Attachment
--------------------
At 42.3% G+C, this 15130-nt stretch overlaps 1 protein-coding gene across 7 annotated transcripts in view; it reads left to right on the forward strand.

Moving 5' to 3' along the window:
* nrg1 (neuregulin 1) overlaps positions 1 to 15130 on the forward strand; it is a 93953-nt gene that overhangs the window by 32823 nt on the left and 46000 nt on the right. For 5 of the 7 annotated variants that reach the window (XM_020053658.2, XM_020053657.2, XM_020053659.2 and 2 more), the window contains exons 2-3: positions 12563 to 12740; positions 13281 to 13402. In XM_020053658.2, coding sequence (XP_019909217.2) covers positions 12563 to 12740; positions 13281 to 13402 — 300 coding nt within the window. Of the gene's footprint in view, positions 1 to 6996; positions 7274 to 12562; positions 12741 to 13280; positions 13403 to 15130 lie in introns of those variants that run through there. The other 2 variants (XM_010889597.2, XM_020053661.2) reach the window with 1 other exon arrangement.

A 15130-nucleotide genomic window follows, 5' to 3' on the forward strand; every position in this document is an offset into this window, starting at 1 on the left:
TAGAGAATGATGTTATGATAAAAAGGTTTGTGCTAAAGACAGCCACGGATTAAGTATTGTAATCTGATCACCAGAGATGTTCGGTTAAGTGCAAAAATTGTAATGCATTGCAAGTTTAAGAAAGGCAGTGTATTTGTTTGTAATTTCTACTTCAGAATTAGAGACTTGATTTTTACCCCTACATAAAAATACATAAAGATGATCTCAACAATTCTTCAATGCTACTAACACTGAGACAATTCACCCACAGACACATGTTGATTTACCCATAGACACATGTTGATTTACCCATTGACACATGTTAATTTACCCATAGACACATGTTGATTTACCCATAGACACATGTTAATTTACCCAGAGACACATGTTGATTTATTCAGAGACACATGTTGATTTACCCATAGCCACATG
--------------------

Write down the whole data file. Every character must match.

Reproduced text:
At 42.3% G+C, this 15130-nt stretch overlaps 1 protein-coding gene across 7 annotated transcripts in view; it reads left to right on the forward strand.

Moving 5' to 3' along the window:
* nrg1 (neuregulin 1) overlaps positions 1 to 15130 on the forward strand; it is a 93953-nt gene that overhangs the window by 32823 nt on the left and 46000 nt on the right. For 5 of the 7 annotated variants that reach the window (XM_020053658.2, XM_020053657.2, XM_020053659.2 and 2 more), the window contains exons 2-3: positions 12563 to 12740; positions 13281 to 13402. In XM_020053658.2, coding sequence (XP_019909217.2) covers positions 12563 to 12740; positions 13281 to 13402 — 300 coding nt within the window. Of the gene's footprint in view, positions 1 to 6996; positions 7274 to 12562; positions 12741 to 13280; positions 13403 to 15130 lie in introns of those variants that run through there. The other 2 variants (XM_010889597.2, XM_020053661.2) reach the window with 1 other exon arrangement.

A 15130-nucleotide genomic window follows, 5' to 3' on the forward strand; every position in this document is an offset into this window, starting at 1 on the left:
TAGAGAATGATGTTATGATAAAAAGGTTTGTGCTAAAGACAGCCACGGATTAAGTATTGTAATCTGATCACCAGAGATGTTCGGTTAAGTGCAAAAATTGTAATGCATTGCAAGTTTAAGAAAGGCAGTGTATTTGTTTGTAATTTCTACTTCAGAATTAGAGACTTGATTTTTACCCCTACATAAAAATACATAAAGATGATCTCAACAATTCTTCAATGCTACTAACACTGAGACAATTCACCCACAGACACATGTTGATTTACCCATAGACACATGTTGATTTACCCATTGACACATGTTAATTTACCCATAGACACATGTTGATTTACCCATAGACACATGTTAATTTACCCAGAGACACATGTTGATTTATTCAGAGACACATGTTGATTTACCCATAGCCACATG